impose on versus impose for

Status
Not open for further replies.

Shibuya

New member
Joined
Feb 19, 2008
Member Type
English Teacher
Greetings all - apologies if this should be in the idioms section.

I was wondering if anyone could give me a simple explanation between the difference in use of 'impose on' and 'impose for'.

It came up in one of my classes and my initial thought was that impose on is always correct but the student produced a lot of examples where impose for is used - often pertaining to tax/fines/penalties etc.

Any ideas?
Thanks all!
 

oregeezer

Member
Joined
Nov 24, 2007
Member Type
English Teacher
Native Language
American English
Home Country
United States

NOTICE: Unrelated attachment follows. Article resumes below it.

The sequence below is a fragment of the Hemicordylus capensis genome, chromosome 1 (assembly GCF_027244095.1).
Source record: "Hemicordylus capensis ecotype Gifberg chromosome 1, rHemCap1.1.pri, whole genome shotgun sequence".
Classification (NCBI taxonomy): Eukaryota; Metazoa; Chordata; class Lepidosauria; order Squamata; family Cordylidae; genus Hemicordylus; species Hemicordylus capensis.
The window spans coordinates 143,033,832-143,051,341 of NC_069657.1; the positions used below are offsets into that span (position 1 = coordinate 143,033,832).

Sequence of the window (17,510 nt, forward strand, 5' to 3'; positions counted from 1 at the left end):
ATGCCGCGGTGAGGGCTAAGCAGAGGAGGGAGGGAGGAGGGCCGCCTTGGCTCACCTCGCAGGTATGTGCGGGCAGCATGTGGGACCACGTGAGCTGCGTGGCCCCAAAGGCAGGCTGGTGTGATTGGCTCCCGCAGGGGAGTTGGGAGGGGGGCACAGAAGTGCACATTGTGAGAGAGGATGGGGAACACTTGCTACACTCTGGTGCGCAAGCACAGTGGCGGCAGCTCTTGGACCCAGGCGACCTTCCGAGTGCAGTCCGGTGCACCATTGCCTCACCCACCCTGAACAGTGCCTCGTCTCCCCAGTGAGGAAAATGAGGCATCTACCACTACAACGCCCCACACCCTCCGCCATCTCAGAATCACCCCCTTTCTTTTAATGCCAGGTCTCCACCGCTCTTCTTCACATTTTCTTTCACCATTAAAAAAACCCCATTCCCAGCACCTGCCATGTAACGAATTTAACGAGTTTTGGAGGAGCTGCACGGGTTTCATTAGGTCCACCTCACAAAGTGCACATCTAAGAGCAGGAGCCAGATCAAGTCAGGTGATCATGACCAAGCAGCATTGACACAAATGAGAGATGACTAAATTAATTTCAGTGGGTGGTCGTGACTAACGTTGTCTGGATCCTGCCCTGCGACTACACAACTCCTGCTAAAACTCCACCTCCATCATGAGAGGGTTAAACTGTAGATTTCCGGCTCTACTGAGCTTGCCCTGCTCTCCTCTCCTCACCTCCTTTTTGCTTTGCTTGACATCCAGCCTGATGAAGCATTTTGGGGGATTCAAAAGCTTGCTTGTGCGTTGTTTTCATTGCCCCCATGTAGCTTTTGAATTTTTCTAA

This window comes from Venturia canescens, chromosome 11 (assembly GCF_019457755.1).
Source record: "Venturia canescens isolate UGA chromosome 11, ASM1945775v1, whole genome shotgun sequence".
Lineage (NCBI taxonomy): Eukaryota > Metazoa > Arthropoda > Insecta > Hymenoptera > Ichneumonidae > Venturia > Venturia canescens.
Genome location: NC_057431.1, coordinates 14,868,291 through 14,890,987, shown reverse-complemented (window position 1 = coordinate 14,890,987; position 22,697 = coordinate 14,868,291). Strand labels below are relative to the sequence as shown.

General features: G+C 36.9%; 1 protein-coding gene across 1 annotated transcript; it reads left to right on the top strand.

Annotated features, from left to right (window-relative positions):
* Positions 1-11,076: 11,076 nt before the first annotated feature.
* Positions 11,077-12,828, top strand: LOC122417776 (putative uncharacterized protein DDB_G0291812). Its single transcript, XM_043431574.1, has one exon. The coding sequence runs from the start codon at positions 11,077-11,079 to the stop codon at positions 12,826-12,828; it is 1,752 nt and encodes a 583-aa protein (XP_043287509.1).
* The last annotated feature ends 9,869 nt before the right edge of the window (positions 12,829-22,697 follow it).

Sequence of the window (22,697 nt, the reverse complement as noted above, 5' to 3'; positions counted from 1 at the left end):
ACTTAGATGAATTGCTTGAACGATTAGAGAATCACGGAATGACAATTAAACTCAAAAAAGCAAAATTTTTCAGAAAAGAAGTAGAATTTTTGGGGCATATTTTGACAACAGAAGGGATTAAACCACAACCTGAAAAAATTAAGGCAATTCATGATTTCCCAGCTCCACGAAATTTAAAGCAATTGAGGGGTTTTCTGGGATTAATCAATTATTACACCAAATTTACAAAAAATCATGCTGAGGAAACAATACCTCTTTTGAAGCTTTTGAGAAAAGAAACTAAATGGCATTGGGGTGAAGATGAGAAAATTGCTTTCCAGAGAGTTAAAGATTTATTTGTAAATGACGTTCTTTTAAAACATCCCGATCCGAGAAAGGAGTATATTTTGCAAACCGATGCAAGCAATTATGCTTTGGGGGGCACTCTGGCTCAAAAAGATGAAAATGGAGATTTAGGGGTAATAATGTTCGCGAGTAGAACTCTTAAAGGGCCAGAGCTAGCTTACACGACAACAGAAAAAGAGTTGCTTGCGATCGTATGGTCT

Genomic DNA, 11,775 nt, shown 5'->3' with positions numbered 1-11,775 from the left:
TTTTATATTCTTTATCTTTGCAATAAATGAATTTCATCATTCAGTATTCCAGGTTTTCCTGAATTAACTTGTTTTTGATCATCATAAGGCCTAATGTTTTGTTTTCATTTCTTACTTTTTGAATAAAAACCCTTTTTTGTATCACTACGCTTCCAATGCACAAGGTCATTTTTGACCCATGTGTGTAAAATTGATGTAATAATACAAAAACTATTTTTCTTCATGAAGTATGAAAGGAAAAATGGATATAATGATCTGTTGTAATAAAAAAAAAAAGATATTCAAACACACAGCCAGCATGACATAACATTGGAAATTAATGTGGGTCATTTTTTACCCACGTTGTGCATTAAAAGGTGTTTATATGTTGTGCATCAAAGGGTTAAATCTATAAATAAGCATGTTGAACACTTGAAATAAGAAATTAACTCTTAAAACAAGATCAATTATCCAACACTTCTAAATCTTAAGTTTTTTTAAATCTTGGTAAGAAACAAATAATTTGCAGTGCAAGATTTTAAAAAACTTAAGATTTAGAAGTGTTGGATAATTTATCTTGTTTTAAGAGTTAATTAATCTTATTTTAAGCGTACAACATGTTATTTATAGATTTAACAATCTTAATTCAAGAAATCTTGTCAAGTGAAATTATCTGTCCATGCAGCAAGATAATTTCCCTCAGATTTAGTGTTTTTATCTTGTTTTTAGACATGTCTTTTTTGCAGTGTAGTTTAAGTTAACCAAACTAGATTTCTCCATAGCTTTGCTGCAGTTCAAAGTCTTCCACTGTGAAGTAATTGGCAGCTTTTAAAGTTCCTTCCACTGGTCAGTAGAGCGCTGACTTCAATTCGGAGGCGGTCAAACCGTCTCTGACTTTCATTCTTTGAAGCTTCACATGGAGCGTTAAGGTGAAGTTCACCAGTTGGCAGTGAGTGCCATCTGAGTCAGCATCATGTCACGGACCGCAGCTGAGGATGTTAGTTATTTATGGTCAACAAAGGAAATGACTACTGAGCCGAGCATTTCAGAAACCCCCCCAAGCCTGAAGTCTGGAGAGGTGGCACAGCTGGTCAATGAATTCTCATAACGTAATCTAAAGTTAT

Current Location
Thailand
My Cambridge Advanced Learner's Dictionary has 2 definitions (both verbs)
1.) [FORCE] to officially force a rule, tax, punishment to be obeyed or received.
2.) [EXPECT] to expect someone to do something for you ... they do not want to do.
so 1.) could be "A tax imposed for collection." or "To impose a tax for environmental reasons." and
2.) would almost always be "May I impose on you?" Can't think of ANY exceptions.
 
Last edited:

Anglika

No Longer With Us
Joined
Oct 19, 2006
Member Type
Other
You impose on someone/something, but a tax or fine can be imposed for a purpose.

There is a tax imposed for the support of education.
He had a fine imposed for exceeding the speed limit.
 
Status
Not open for further replies.
Top